LB467

WADE ESCHENBRENNER

Yeah, we used Enhanced and so our community, Lexington, you know, the New Markets Tax Credits were known in our community. There was another entity in town that used the New Markets Tax Credits and so they helped coordinate that project process.

LB467

SENATOR SCHUMACHER

Who was the operation? I mean, the community...what they call the organizer, the person that has ability to draw on the federal tax credits and marry them in the...there's an organizer that is eligible to get the credits and work with local investors and put it all together. Who was that?

LB467

WADE ESCHENBRENNER

Well, we used...we have two. We have a state New Markets Tax Credit and a federal. We use Enhanced Capital was part of...

LB467

SENATOR SCHUMACHER

And where are they out of?

LB467

WADE ESCHENBRENNER

Louisiana, possibly, as I recall.

LB467

SENATOR SCHUMACHER

Okay. Now do they still own an interest in your business or how are they getting their money and their compensation for their involvement back?

LB467

WADE ESCHENBRENNER

Well, it was all done up-front and then, you know, we're reporting through the compliance period of the project. And so, we got our fund...our funds up-front in the project.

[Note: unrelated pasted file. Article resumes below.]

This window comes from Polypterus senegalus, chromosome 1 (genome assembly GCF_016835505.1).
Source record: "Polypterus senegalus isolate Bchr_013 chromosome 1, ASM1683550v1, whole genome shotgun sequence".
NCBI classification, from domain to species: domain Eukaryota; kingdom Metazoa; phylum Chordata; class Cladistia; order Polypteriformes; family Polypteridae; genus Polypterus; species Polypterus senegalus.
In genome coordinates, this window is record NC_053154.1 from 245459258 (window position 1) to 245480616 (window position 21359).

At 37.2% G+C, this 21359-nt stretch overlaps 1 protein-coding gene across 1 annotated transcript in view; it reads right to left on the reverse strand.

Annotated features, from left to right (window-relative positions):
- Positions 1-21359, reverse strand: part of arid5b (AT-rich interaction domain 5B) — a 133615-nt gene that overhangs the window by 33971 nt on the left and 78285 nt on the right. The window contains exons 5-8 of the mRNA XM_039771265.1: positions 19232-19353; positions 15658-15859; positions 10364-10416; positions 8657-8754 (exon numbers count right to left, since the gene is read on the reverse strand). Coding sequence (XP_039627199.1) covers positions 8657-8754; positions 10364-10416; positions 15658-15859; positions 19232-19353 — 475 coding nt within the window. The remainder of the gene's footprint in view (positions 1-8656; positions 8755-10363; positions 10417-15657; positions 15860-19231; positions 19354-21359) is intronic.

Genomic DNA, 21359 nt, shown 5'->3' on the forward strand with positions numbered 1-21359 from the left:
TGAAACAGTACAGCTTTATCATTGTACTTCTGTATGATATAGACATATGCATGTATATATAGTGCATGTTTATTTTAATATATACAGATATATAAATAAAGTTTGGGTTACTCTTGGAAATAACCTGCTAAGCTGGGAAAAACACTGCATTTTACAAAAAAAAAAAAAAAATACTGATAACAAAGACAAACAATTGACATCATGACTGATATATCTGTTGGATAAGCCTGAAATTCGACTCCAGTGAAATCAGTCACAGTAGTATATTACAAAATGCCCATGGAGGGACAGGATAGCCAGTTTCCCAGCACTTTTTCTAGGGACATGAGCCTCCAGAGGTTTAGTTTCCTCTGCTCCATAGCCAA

LB467

SENATOR SCHUMACHER

And how much of the funds that you got from New Markets have gone back to the Louisiana operator?

LB467

WADE ESCHENBRENNER

I'd have to double-check on that figure. You know, there were fees setting up the project and getting all of the legalities taken care of within the project.

LB467

SENATOR SCHUMACHER

And so basically, state and federal funds, New Markets funds amounted to what did you say, a million and a half?

LB467

WADE ESCHENBRENNER

That was about $1.7 million that was our proceeds that went into the project.

LB467

SENATOR SCHUMACHER

Was there any federal money in that or federal new markets, or was that all state?

LB467

WADE ESCHENBRENNER

It was split between the two. We had both.

LB467

SENATOR SCHUMACHER

So there's about $700,000-and-some roughly out-of-state money that went into your deal?

LB467

WADE ESCHENBRENNER

Yes.

LB467

SENATOR SCHUMACHER

Okay. Thank you.

LB467

SENATOR SMITH

Senator Groene.

LB467

SENATOR GROENE

Did you say you're a hospital?

LB467

WADE ESCHENBRENNER

That is correct.

LB467

SENATOR GROENE